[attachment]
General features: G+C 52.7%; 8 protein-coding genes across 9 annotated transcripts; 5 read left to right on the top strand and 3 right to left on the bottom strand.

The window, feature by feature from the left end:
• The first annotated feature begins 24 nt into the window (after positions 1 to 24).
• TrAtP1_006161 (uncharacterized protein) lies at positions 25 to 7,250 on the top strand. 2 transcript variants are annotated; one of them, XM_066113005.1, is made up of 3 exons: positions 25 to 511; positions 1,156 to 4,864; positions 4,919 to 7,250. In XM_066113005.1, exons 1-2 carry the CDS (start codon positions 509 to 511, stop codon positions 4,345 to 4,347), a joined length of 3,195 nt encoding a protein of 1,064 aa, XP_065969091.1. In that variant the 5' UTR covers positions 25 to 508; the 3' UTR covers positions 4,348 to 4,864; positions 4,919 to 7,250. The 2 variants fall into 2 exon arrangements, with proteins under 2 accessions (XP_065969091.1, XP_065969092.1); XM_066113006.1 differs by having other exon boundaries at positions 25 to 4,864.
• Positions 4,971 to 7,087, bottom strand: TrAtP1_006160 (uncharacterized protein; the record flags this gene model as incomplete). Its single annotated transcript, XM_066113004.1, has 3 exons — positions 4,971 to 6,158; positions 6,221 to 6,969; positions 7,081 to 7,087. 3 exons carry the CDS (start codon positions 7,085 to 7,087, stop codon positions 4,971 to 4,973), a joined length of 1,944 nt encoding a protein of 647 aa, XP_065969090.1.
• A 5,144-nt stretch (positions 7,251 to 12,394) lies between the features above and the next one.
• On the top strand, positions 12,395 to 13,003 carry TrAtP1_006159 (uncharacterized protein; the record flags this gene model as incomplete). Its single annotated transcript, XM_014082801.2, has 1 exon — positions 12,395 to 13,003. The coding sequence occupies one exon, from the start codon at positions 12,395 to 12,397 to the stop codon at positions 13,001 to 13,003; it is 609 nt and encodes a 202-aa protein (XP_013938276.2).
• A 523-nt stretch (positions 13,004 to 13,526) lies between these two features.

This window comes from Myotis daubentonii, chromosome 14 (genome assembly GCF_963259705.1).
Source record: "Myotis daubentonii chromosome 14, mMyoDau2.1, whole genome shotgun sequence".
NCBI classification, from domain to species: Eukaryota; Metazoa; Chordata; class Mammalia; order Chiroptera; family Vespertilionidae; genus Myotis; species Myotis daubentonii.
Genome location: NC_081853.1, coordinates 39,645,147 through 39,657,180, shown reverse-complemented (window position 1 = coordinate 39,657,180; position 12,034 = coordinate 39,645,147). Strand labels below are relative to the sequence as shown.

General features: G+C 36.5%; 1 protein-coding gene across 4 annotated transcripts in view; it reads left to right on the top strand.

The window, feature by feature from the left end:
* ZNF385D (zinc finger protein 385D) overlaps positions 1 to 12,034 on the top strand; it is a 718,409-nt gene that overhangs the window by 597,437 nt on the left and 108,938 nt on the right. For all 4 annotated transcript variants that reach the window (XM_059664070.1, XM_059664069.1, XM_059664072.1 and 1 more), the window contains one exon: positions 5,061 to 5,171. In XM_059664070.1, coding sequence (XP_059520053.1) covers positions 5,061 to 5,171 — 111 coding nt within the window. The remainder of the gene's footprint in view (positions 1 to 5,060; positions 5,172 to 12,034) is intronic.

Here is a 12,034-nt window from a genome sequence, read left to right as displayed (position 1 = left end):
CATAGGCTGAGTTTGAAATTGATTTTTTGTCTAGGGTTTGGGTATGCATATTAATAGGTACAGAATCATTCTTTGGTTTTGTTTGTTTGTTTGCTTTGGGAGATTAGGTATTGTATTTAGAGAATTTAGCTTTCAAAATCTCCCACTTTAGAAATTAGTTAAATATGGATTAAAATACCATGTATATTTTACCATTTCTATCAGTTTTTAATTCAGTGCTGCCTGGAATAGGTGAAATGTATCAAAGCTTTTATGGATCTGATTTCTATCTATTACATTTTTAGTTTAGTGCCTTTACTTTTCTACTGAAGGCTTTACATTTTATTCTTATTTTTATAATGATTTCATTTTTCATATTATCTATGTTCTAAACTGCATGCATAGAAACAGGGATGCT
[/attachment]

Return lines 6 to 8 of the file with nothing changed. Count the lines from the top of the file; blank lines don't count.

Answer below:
• A 5,144-nt stretch (positions 7,251 to 12,394) lies between the features above and the next one.
• On the top strand, positions 12,395 to 13,003 carry TrAtP1_006159 (uncharacterized protein; the record flags this gene model as incomplete). Its single annotated transcript, XM_014082801.2, has 1 exon — positions 12,395 to 13,003. The coding sequence occupies one exon, from the start codon at positions 12,395 to 12,397 to the stop codon at positions 13,001 to 13,003; it is 609 nt and encodes a 202-aa protein (XP_013938276.2).
• A 523-nt stretch (positions 13,004 to 13,526) lies between these two features.